- Share this article on Facebook
- Share this article on Twitter
- Share this article on Email
- Show additional share options
- Share this article on Print
- Share this article on Comment
- Share this article on Whatsapp
- Share this article on Linkedin
- Share this article on Reddit
- Share this article on Pinit
- Share this article on Tumblr
Alex Lacamoire’s ear for innovative sounds, incisive eye for a complex score and infectious energy have made him one of the most in-demand musical directors on Broadway (he’s already won two Tonys and two Grammys, for Hamilton — where he was music director, orchestrator and still is music supervisor — and In the Heights). Now, he’s musical supervisor and orchestrator for Benj Pasek and Justin Paul’s new hit musical Dear Evan Hansen, starring Pitch Perfect’s Ben Platt as an awkward high school student who must suffer the consequences — both hilarious and tragic — of a white lie that spins out of control.
The show’s original cast recording just dropped digitally on Atlantic Records and will be released in physical form Feb. 24. On break from rehearsal for Hamilton’s California tour, Lacamoire chatted about how he came to Dear Evan Hansen, what it takes to make a stellar original cast recording, and what he listens to outside the Broadway sphere.
How did you become involved in the show in the first place? After working with Lin-Manuel Miranda on several shows — In the Heights, Bring It On, Hamilton — were you looking to do something that felt different?
I wasn’t actively looking. Being a music director, you’re essentially a freelancer and things happen when they happen. [Dear Evan Hansen] was actually workshopping before Hamilton. But there was really a mutual admiration between myself and Justin Paul, and we had dinner once when I was in previews for Bring It On and just kinda hit it off. I got to see [Pasek and Paul’s musical] Dogfight after that, which I loved, and not long after that I got a call saying there was a show they were working on, and they didn’t send me a script or a demo or anything: Justin just came to my apartment and sat at my piano and described the show and played the songs. Very old-school dog and pony show.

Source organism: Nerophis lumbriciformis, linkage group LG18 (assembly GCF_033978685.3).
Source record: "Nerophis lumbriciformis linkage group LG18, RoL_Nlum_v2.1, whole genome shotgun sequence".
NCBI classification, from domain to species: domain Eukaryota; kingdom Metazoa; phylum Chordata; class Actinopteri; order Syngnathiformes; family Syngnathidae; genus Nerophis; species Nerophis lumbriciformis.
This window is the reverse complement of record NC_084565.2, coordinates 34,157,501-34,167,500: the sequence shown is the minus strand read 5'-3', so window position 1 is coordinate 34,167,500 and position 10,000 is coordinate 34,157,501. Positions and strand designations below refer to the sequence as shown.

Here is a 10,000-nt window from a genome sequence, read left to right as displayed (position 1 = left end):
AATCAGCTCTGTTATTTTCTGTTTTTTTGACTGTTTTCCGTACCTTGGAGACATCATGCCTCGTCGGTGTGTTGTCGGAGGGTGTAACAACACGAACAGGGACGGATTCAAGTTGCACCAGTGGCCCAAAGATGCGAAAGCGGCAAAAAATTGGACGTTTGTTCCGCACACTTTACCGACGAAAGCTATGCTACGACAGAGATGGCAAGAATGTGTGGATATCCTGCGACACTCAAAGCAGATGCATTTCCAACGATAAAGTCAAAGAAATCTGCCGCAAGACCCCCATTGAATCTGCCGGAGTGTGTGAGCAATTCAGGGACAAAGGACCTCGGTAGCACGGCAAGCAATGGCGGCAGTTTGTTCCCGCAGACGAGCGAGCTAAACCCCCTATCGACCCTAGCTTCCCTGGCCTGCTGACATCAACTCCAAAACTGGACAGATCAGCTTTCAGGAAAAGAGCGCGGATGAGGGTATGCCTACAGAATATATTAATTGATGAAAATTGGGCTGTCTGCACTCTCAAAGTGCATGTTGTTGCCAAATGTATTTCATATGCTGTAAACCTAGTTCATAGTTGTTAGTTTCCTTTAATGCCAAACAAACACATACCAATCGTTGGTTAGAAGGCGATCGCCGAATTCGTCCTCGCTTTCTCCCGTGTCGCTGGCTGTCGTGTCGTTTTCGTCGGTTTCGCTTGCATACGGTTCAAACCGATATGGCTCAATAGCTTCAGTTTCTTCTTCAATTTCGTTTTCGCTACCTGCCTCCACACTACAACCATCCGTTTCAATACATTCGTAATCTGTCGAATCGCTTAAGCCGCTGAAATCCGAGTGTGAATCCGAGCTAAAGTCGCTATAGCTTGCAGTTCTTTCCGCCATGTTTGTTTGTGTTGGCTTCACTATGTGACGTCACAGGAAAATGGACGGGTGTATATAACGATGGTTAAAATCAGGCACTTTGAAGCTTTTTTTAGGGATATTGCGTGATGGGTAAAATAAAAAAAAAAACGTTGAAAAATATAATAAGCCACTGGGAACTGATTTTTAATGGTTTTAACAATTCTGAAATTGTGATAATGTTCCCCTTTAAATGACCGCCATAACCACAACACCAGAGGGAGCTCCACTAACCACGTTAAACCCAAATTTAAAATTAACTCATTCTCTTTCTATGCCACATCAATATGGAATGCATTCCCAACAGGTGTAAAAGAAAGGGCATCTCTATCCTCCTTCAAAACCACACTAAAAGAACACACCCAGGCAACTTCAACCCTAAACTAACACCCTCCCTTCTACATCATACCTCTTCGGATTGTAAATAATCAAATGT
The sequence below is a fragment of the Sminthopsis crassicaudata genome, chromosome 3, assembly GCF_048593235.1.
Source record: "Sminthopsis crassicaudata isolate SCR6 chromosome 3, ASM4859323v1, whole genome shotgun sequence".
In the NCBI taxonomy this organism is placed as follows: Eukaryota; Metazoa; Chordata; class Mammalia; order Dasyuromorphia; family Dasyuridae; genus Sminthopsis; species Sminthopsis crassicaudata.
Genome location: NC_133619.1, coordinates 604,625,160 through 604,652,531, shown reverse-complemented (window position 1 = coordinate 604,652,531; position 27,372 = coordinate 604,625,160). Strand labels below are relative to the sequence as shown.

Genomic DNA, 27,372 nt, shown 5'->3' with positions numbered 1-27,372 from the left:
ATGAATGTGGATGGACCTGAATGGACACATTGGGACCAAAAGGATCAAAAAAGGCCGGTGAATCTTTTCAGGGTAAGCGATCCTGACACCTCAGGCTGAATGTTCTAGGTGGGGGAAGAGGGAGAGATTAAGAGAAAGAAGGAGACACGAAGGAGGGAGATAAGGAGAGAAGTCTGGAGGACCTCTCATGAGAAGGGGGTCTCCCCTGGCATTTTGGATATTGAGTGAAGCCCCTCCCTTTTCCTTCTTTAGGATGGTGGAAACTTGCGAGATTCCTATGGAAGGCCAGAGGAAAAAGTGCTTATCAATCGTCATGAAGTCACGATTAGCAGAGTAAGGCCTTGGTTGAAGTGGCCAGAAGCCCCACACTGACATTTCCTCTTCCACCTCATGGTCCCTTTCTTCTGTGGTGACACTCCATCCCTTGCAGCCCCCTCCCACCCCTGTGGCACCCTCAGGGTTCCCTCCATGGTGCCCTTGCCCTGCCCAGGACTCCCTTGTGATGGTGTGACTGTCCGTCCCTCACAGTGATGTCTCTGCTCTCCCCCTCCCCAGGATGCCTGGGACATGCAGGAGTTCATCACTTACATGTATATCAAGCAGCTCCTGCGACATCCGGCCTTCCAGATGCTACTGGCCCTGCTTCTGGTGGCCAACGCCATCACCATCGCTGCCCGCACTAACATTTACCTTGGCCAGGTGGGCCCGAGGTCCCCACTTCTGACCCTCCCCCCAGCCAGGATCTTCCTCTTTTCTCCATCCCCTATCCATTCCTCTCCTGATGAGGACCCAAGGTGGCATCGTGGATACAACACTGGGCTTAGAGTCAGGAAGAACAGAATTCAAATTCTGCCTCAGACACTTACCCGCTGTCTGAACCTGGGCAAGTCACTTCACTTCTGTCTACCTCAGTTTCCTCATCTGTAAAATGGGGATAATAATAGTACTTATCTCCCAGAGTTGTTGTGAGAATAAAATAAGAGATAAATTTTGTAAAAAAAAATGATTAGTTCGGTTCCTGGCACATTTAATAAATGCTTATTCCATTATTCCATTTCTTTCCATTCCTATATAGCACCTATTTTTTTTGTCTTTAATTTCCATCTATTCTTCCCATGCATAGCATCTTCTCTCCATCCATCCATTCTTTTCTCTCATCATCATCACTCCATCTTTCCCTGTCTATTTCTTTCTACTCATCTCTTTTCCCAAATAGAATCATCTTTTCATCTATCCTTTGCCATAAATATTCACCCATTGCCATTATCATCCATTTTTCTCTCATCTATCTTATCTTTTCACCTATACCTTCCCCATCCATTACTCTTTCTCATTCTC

How did you know it was the project for you?
The first song he played for me was “Waving Through a Window,” and all I know is I heard that and was like, “Sign me up.” Many of the songs he played for me actually are in the show to this day. On the strength of the music, I knew I wanted to work on it. There came a point when we had a meeting after a reading and were discussing the timeline of Dear Evan Hansen, and I had to raise my hand, saying, “Hamilton is coming at just around that time!” Fortunately, they were very cool about making the space for me. When the show started out in D.C., I was able to bring a friend of mine in to help them get the show up and running while I had Hamilton; he kind of held the chair for me so I could revisit that after Hamilton.
You have a lot of experience working with composers who take a more pop-oriented approach to Broadway music. What to you was unique about Benj and Justin’s sound on this show?
What’s amazing about them as composers is that no two shows sound the same, and their penchant for pop is really strong. “Waving” is just so hooky, that melody is so perfect. It hews toward just the right amount of pop. That lyric “tap tap tappin’ on the glass,” that is a lyric that would have as perfect a home in a pop song you’d hear on the radio as it does in a musical theater song.
And another thing is a lot of the songs have a trance-like, calming feel, a meditative quality, very centered while being very tense and yearning at the same time, a really wonderful mix of stuff. [Pasek and Paul] take their craft really seriously. They really work relentlessly to make sure the music is as good as it can be. The level of quality in the melodies, the chord progressions, the writing is just at a really high level.
After Hamilton, the music for Dear Evan Hansen must almost feel like chamber music — it’s a fairly small pit, with lots of guitar, piano and strings.
It’s funny, I actually did look at Hamilton like a chamber piece. It was a little more electronic in its chamber-ness. But Dear Evan Hansen is much more chamber-like, in that it’s mostly acoustic piano, not a lot of synth, the strings do carry a lot of the emotion — which, actually, is also a lot like Hamilton. I was told by one of the string players in Dear Evan Hansen who played in both pits that the string parts for Dear Evan Hansen are actually harder! I just love how expressive strings are; they can be very sweet and romantic, but also very aggressive and crispy and staccato when you need. When Justin and Benj write their songs, they actually write a lot on acoustic guitar. That feel was very present in the song variety. It became very much the background for a lot of the songs.
For a long time you led and played in the pit for Hamilton — why did you choose not to for Dear Evan Hansen?